libmoot is a C++ library for Part-of-Speech (PoS) tagging. In addition to traditional bigram tagging routines, libmoot allows the use of user-specified a priori sets of possible analyses for each input token ("lexical classes"), which has been shown to lead to a reduction in errors of up to 32% with respect to traditional Hidden-Markov-Model (HMM) methods.
libmoot includes a rudimentary preprocessor for raw text, which tokenizes an input stream, and eliminates most SGML markup.
The mootHMM class provides an implementation of a traditional HMM tagging and disambiguation, optionally extended by lexical-class probabilities, which can be helpful if you have some prior information on what sorts of tags your input tokens might in fact happen to carry.
The mootEval class provides an API for (cross-)evaluation of parallel tagged files, optionally extended by prior analyses.
The high-level mootTokenIO layer comprises the TokenReader and TokenWriter classes, which provide an abstract API specification for definition of user-defined I/O protocols using the C++ virtual method convention. Builtin Token specializations include classes for native text-format and XML I/O.
The low-level mootio abstraction layer provides wrappers for several common stream flavors, including C streams (FILE*s), C++ streams, C memory buffers (char*s), as well as zlib compressed file streams (gzFile).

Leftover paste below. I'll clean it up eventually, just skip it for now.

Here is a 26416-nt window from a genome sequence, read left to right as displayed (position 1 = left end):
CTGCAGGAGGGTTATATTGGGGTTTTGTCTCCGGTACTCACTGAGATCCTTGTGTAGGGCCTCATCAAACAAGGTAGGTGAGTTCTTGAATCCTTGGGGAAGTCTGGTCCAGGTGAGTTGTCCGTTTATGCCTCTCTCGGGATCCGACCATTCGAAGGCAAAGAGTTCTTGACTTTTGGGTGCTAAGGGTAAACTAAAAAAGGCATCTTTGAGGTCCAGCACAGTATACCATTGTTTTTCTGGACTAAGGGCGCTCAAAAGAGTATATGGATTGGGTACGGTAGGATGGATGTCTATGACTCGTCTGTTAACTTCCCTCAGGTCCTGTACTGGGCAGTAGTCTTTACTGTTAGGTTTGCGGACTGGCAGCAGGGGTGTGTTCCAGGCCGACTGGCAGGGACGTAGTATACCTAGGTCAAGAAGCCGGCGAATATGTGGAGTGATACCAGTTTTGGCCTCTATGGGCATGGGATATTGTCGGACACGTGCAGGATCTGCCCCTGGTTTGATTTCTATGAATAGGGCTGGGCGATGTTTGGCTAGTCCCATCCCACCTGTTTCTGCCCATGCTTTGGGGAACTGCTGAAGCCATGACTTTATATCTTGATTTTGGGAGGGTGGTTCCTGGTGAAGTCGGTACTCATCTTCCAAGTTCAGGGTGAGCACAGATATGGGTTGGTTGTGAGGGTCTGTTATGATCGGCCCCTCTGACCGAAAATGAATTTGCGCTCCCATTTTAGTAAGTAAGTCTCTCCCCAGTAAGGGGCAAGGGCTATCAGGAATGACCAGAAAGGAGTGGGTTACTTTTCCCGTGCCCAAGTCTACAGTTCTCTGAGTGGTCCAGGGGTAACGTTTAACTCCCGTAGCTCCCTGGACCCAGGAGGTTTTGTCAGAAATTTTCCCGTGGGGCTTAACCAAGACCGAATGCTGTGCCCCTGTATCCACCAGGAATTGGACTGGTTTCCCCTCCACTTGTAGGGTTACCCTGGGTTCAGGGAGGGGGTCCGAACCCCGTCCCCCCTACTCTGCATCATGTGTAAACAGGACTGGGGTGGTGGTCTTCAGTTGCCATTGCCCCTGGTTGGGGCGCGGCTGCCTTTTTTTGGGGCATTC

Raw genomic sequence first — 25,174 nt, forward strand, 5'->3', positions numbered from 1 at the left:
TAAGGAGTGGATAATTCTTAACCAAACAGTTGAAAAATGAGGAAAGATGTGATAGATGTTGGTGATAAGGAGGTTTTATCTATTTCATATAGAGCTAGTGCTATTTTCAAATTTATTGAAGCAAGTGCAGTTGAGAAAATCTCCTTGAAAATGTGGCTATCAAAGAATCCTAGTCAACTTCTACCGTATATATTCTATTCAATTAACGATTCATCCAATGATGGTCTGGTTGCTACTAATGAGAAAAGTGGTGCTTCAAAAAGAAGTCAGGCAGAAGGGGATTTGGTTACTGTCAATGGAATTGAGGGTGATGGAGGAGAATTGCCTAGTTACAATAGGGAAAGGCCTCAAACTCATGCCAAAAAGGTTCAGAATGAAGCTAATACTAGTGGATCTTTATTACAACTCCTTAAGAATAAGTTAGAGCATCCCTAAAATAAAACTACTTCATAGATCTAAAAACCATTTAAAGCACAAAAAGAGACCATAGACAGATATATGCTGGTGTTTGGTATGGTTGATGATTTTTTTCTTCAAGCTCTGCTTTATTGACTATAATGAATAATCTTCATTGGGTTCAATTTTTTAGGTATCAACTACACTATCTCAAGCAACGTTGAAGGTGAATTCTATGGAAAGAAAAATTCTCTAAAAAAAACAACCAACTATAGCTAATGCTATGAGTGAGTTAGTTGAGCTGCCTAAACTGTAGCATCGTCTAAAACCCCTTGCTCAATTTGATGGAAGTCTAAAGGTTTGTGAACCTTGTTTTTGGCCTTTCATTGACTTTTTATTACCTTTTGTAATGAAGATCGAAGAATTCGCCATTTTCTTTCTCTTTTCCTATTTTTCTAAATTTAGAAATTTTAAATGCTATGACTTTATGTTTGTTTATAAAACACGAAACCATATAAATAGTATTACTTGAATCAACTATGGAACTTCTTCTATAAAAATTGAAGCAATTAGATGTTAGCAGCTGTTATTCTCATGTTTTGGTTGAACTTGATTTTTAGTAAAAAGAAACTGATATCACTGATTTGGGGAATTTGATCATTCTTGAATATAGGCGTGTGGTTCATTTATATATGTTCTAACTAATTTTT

Development of this package was supported by the project Kollokationen im Wörterbuch ("collocations in the dictionary") in association with the project Digitales Wörterbuch der deutschen Sprache des 20. Jahrhunderts(DWDS) ("digital dictionary of the German language") at the Berlin-Brandenburgische Akademie der Wissenschaften with funding from the Alexander von Humboldt Stiftung and from the Zukunftsinvestitionsprogramm of the German federal government.
I am grateful to Christiane Fellbaum, Alexander Geyken, Thomas Hanneforth, Gerald Neumann, Edmund Pohl, Alexey Sokirko, and others for offering useful insights in the course of development of this package.
Thomas Hanneforth wrote and maintains the libFSM C++ library for finite-state device operations used in the development of the class-based HMM tagger / disambiguator.
Alexander Geyken and Thomas Hanneforth developed the rule-based morphological analysis system for German which was used in the development and testing of the class-based HMM tagger / disambiguator.